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Colts-Saints: The Big Play and the Turnover

Despite the superficial similarities of high powered, pass focused Os, with solid Ds that defend the pass better than the run, the Colts and Saints are quite different in style. The Saints offense thrives on the big play. Nearly 1 in 9 of their pass attempts ended in a completion of 20+. They were in the top quarter of the league in runs of 20+ as well. Opposing them is a defense built to take away those long gains. Speed rushers off the edge, coverage LBs, 2 deep safeties and strong tackling DBs combine to force offenses to grind rather than explode. The Colts gave up the leagues' least passing plays over 20 yards. The Colts were in the top half of the league at preventing runs of 20+ despite their total more than doubling (4 to 9) in the final 6 quarters of the season as the backups were gashed for nearly 400 rushing yards in 1 1/2 games. With an effective Freeney the Colts defense can force the Saints away from the big play, to a more difficult pattern of grinding out yardage.

On the other side of the ball the Saints D's mantra is the takeaway. The Saints tied for 6th in the league with 13 fumbles recovered, and ranked 3rd in interceptions with 26. Some interesting research on turnovers would suggest that these rates of "takeaways" aren't sustainable and are unlikely to be the result of a repeatable skill. The Saints may have recovered the 6th most fumbles with 13, but they only forced 15, about the league average. The research on fumbles indicates that holding onto the ball is a skill, ripping the ball loose is a skill, who recovers the ball once it is a fumble?  Entirely chance.  The Saints have had what the Football Outsiders call "fumble luck". It's one of their quick and easy checks for a team that is outperforming it's actual talent level.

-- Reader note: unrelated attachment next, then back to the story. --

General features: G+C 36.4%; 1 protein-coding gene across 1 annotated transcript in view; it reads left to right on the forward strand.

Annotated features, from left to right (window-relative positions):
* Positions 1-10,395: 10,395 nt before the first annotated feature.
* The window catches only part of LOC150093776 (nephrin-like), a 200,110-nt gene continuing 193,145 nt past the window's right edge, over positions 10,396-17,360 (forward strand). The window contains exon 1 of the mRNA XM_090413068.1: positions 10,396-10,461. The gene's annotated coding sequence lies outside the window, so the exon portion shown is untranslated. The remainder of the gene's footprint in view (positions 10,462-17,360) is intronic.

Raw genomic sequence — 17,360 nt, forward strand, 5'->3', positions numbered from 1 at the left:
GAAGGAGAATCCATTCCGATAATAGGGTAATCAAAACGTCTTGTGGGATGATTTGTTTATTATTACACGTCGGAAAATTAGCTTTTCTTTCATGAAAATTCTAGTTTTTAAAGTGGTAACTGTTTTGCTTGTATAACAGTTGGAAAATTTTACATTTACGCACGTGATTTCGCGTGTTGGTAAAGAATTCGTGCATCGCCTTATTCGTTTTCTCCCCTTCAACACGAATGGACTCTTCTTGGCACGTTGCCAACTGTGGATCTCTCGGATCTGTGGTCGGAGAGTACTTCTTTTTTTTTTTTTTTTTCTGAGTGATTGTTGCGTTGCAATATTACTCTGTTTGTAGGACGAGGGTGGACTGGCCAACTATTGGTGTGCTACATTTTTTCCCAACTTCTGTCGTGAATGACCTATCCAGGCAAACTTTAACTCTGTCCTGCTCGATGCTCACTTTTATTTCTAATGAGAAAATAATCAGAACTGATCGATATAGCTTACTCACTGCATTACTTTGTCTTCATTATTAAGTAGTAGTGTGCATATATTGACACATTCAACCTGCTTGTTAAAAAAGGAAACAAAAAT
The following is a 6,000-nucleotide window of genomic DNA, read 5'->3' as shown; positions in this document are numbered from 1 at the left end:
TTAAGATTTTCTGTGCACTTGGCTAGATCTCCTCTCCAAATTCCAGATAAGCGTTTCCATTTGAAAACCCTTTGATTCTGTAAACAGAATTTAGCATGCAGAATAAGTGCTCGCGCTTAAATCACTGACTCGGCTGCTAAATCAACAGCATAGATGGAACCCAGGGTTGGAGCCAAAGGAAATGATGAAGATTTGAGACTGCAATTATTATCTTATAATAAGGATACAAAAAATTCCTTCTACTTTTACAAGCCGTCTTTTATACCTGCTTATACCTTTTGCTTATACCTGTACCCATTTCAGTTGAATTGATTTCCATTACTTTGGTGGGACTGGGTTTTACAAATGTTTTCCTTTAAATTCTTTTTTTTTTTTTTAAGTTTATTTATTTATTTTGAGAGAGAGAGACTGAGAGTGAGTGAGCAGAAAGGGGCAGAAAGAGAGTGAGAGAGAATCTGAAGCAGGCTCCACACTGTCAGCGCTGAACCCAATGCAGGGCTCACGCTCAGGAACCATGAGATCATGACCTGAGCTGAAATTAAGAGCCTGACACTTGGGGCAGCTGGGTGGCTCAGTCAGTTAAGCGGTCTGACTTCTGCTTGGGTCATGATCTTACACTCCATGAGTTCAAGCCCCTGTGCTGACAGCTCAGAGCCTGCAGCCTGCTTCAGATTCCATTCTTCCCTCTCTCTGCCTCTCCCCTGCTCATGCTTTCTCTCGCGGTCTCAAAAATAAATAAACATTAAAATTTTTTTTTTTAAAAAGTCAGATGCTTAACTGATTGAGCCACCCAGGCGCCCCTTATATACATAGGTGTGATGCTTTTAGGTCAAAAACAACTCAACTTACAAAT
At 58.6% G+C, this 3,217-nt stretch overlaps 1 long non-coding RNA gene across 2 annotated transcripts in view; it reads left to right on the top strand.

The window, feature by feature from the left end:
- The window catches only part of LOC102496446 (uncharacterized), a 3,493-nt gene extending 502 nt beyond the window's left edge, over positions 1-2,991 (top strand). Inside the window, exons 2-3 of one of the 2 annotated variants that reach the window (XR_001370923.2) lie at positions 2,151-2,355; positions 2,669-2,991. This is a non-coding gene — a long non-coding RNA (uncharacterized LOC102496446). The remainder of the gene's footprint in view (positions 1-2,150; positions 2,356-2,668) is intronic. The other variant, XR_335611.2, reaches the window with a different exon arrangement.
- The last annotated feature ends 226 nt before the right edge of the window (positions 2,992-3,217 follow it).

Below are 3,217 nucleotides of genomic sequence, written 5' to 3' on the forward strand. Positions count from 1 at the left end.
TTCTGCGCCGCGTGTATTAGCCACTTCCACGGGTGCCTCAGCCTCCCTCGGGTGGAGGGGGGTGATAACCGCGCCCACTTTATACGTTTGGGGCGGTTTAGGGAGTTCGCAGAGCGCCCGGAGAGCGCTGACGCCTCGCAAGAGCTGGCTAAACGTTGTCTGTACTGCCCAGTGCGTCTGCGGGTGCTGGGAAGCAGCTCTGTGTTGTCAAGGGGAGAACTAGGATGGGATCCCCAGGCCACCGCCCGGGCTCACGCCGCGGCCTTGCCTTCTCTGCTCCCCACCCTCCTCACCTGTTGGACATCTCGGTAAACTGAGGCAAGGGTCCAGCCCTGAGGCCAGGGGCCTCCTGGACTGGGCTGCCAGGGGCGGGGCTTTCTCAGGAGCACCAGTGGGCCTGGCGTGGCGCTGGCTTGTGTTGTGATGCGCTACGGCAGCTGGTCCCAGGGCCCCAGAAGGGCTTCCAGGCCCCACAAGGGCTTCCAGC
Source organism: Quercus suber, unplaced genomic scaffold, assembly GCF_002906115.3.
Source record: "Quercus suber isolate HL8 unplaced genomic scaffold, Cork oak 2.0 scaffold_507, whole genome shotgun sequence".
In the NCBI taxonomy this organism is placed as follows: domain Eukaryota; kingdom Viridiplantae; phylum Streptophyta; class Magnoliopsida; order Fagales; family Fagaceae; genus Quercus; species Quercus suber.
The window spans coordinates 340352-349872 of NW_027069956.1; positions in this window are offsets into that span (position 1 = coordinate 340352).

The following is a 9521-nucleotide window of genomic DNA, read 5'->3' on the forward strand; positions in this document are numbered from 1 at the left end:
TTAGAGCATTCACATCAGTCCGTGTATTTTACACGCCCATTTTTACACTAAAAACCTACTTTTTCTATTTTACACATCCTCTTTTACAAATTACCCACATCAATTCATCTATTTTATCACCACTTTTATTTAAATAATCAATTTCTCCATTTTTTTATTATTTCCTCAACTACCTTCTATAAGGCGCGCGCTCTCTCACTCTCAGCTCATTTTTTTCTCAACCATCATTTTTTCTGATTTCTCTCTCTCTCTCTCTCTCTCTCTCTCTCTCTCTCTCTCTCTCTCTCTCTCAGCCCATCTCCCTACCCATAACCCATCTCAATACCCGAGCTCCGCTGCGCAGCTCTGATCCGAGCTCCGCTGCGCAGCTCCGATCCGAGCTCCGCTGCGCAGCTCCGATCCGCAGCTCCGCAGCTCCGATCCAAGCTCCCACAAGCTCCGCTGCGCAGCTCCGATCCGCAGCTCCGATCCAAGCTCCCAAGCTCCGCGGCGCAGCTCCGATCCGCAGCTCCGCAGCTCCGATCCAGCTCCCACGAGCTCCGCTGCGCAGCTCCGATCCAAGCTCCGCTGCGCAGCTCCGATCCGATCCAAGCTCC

On to the interceptions. The Saints had the 3rd highest rate of interceptions on defense this past season, nearly 1.5% above the league average. Like the rate of fumble recovery, the research says that this is unsustainable. A defenses interception rate doesn't just lack year to year correlation, inside a season there isn't a significant correlation between past int rates and futures ones. This led Brian Burke of to say,

"Interceptions are very random, and they are 'thrown' by an offense much more than they are 'taken' by a defense."

Ignore the talk of the Saints playmaking defense. They don't possess any repeatable skill for generating turnovers at a rate above league average. They've just been on the lucky side of the year to year variations. What the Saints D really is, is a unit that couldn't hold opponents under 21 points a game (20th in the league) despite some of the best turnover luck of the year.

(a less statgeeky version of this post will be available at WaPo's The League, later today).

Update: Shake at The League